Following the Commission’s proposed criteria for electricity and heat and power plants in the sustainable finance taxonomy regulation, we note that currently no gas infrastructure without CCS is capable of meeting the required emissions standards.5This is the case as the most efficient natural gas plants have an average emissions intensity of ca. 340g CO2/kWh, while the requirement for an assessment as sustainable would be a maximum of 100g CO2/kWh. Furthermore, we note that existing natural gas infrastructure in the EU can satisfy the EU demand for natural gas in any scenario, and that therefore public funds such as the recovery funding should be directed to best in class solutions, such as efficiency measures and renewables, while investments into natural gas infrastructure would significantly increase the risk of a lock-in into fossil fuels and stranded assets.6For these reasons, we assess exclusive investments into natural gas infrastructure and power plants as very negative.
We note that there are significant concerns regarding the compliance of investments in nuclear power with the “do no significant harm” criteria in the context of the EU taxonomy. Therefore, we assess investments into nuclear power (except for safety upgrades) as negative.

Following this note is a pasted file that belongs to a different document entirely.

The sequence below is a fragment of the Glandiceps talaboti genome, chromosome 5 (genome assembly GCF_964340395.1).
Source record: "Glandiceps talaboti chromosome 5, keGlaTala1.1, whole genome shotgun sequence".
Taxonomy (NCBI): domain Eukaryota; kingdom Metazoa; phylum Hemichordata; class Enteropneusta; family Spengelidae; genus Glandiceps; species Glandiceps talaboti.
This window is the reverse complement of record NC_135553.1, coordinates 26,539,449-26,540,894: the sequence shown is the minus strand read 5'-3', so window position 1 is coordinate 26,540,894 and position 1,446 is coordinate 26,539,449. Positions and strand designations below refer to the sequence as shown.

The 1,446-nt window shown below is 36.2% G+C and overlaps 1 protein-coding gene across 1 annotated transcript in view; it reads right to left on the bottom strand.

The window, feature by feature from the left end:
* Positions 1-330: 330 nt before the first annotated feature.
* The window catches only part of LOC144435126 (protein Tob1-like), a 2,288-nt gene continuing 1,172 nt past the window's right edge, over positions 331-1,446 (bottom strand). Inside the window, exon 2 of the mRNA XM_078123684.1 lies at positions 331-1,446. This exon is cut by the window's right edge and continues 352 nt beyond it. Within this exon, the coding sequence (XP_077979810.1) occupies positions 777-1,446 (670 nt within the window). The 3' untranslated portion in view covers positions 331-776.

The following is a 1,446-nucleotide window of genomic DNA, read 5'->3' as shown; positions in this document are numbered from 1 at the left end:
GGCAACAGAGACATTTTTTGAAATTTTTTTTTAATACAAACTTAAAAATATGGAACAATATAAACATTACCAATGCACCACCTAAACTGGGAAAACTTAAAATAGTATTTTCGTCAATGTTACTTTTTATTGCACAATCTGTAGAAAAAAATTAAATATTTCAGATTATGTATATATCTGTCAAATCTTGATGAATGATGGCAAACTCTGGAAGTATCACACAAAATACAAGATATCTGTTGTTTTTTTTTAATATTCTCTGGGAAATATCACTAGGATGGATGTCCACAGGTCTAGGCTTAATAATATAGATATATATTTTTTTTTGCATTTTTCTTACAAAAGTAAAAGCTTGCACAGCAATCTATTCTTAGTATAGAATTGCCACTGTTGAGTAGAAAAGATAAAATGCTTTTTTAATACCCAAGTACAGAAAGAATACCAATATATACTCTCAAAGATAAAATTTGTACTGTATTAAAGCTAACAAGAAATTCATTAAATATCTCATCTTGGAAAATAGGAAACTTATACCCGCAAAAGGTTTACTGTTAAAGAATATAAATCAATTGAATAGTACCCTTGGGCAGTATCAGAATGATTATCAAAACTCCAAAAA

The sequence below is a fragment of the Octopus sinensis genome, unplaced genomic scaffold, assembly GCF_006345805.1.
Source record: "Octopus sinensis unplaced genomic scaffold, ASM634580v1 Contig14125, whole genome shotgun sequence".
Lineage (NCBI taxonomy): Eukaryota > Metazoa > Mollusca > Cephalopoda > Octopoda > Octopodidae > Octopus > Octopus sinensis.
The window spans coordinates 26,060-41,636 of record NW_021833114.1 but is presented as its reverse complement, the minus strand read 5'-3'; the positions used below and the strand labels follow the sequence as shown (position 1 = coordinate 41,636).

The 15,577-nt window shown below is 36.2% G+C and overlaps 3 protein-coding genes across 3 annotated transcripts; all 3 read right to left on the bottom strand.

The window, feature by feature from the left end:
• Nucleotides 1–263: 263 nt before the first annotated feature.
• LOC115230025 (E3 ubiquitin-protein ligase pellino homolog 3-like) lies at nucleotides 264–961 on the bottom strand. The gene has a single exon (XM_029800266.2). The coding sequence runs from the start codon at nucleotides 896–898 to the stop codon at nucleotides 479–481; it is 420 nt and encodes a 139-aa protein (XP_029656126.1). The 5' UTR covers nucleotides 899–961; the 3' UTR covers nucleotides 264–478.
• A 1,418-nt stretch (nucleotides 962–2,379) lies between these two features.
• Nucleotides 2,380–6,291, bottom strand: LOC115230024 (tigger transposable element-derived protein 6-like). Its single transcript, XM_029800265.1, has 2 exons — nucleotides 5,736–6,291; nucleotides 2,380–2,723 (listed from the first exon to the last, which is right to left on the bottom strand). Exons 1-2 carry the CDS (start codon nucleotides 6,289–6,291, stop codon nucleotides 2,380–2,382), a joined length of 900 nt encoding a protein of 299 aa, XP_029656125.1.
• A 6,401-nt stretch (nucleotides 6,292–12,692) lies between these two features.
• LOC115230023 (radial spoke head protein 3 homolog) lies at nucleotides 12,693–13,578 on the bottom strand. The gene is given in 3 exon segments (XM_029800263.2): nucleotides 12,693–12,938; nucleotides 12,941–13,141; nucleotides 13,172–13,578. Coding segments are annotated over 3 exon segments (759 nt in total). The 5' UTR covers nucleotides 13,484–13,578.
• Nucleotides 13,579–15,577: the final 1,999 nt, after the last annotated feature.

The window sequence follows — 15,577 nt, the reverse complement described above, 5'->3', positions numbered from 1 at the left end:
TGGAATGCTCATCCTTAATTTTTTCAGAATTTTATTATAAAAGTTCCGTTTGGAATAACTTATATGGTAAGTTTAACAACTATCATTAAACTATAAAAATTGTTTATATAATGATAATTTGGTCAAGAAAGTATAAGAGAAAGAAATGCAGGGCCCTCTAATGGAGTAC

We categorize automotive, shipping and aviation measures affecting the “industry” (not “mobility”) sector if they are aimed to support production (not demand). All measures that support the existing technologies based on fossil fuels have a negative climate impact (this includes measures that aim to improve the existing technologies e.g. by emitting 30% less CO2). We argue that such measures may have transitory elements, but do represent an inertia for alternative, fossil-free technologies in markets which are dominated by incumbents. If the measures are in the field of research and development, the assessment may differ. In case of measures that support fossil-free technologies (e.g. e-mobility), we see a positive or very positive climate impact.